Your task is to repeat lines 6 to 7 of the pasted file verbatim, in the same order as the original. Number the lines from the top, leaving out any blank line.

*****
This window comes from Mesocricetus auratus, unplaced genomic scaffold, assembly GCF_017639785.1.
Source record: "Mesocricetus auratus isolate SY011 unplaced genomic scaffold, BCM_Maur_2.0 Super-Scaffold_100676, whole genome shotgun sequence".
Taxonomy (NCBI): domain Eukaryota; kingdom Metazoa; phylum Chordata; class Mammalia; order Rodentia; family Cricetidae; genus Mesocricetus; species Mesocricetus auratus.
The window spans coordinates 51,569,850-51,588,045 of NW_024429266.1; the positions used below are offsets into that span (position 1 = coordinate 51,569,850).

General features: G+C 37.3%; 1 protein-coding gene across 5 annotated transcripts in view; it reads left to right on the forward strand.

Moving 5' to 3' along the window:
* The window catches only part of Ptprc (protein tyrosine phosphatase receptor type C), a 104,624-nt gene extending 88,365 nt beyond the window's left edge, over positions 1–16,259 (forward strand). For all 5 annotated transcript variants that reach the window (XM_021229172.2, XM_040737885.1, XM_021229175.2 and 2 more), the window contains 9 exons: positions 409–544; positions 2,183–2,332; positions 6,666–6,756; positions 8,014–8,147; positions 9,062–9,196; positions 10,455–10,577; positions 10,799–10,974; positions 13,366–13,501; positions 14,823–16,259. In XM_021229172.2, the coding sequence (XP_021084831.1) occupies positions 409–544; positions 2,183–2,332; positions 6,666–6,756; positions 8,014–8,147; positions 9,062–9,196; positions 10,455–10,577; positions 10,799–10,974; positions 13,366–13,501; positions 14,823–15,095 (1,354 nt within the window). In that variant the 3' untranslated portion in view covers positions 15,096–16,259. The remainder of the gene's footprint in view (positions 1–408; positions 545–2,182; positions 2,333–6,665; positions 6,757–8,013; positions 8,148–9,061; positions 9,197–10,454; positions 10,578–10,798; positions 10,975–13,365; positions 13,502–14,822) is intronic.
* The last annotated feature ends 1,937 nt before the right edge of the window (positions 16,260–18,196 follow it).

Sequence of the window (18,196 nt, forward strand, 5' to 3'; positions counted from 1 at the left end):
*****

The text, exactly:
Moving 5' to 3' along the window:
* The window catches only part of Ptprc (protein tyrosine phosphatase receptor type C), a 104,624-nt gene extending 88,365 nt beyond the window's left edge, over positions 1–16,259 (forward strand). For all 5 annotated transcript variants that reach the window (XM_021229172.2, XM_040737885.1, XM_021229175.2 and 2 more), the window contains 9 exons: positions 409–544; positions 2,183–2,332; positions 6,666–6,756; positions 8,014–8,147; positions 9,062–9,196; positions 10,455–10,577; positions 10,799–10,974; positions 13,366–13,501; positions 14,823–16,259. In XM_021229172.2, the coding sequence (XP_021084831.1) occupies positions 409–544; positions 2,183–2,332; positions 6,666–6,756; positions 8,014–8,147; positions 9,062–9,196; positions 10,455–10,577; positions 10,799–10,974; positions 13,366–13,501; positions 14,823–15,095 (1,354 nt within the window). In that variant the 3' untranslated portion in view covers positions 15,096–16,259. The remainder of the gene's footprint in view (positions 1–408; positions 545–2,182; positions 2,333–6,665; positions 6,757–8,013; positions 8,148–9,061; positions 9,197–10,454; positions 10,578–10,798; positions 10,975–13,365; positions 13,502–14,822) is intronic.